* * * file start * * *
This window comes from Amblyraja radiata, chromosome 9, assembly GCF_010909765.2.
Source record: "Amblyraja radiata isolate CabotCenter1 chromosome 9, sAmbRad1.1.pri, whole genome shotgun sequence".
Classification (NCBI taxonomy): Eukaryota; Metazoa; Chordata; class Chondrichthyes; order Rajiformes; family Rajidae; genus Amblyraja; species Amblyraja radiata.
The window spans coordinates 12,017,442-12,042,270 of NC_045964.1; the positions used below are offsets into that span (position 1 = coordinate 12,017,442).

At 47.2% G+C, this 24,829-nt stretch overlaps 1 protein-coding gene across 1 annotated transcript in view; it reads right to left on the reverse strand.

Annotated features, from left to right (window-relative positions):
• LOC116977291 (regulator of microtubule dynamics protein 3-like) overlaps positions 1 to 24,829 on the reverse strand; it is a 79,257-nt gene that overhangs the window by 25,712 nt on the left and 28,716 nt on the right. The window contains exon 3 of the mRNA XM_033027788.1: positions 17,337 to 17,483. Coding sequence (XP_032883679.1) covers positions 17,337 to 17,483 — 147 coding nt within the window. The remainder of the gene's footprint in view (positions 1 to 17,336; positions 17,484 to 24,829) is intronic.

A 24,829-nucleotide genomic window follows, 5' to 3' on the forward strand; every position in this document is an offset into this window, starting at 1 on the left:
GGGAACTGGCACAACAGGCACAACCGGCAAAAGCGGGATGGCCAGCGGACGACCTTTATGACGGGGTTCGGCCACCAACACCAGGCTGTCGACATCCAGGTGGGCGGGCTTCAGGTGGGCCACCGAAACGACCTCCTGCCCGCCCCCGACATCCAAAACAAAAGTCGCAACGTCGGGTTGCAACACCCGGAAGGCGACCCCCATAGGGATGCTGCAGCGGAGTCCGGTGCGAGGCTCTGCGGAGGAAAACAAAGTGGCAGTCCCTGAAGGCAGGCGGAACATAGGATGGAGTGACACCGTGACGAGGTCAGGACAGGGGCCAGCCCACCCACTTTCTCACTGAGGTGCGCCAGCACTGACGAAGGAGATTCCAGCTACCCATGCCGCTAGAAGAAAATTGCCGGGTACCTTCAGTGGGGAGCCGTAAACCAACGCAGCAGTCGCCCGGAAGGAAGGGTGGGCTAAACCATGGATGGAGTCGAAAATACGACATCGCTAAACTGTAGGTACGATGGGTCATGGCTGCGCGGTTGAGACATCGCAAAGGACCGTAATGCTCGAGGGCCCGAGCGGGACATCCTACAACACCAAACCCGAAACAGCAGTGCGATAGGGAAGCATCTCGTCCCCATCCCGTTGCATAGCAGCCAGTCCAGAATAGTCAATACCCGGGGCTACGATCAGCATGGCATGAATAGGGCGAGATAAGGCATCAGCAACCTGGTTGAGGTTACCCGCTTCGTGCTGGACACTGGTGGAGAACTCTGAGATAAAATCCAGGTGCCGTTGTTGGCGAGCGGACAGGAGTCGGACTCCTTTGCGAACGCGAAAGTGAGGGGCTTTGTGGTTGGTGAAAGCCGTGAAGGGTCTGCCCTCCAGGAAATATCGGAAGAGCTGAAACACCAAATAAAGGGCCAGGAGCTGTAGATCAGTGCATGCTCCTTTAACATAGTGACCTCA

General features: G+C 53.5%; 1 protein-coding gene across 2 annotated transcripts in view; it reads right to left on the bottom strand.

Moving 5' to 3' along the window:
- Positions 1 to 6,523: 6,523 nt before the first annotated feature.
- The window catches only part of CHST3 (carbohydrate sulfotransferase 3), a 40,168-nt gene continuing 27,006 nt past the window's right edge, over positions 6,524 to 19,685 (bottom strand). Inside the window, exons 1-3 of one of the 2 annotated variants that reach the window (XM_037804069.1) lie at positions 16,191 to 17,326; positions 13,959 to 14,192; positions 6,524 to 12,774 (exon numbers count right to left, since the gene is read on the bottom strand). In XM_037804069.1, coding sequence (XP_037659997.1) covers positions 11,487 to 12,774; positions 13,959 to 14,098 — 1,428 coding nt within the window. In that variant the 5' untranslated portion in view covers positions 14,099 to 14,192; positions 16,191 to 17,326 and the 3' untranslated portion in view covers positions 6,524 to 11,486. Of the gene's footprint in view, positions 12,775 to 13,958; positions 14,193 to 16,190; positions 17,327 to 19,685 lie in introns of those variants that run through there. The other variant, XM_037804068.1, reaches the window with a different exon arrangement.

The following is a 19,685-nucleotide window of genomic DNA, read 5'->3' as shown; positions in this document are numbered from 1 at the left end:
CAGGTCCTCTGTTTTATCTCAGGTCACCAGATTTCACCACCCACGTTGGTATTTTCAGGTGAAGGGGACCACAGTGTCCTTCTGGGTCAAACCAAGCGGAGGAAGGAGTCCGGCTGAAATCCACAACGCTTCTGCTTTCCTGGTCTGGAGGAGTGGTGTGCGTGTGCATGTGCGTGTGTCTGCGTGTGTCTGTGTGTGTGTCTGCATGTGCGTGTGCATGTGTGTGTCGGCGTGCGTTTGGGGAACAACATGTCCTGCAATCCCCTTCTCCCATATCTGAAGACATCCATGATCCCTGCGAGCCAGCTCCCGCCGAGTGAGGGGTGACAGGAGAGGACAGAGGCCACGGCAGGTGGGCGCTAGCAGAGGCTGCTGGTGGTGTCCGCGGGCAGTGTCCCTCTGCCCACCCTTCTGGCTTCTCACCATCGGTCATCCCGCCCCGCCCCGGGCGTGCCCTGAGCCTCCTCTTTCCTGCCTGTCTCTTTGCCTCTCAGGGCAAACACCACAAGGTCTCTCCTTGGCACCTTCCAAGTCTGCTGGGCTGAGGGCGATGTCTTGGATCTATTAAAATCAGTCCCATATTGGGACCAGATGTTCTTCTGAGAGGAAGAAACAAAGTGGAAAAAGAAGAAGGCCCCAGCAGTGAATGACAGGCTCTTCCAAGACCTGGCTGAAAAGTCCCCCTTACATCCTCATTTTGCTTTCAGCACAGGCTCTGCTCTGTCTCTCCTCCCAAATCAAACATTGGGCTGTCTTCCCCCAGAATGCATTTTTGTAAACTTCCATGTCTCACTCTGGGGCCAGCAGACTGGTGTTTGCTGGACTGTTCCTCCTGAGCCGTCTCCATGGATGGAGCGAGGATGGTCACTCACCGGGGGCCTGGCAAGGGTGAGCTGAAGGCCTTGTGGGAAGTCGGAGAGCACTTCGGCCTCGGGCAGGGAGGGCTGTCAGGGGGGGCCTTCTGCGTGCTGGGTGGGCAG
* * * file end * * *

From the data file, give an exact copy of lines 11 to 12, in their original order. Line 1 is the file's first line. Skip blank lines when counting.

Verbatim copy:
Moving 5' to 3' along the window:
- Positions 1 to 6,523: 6,523 nt before the first annotated feature.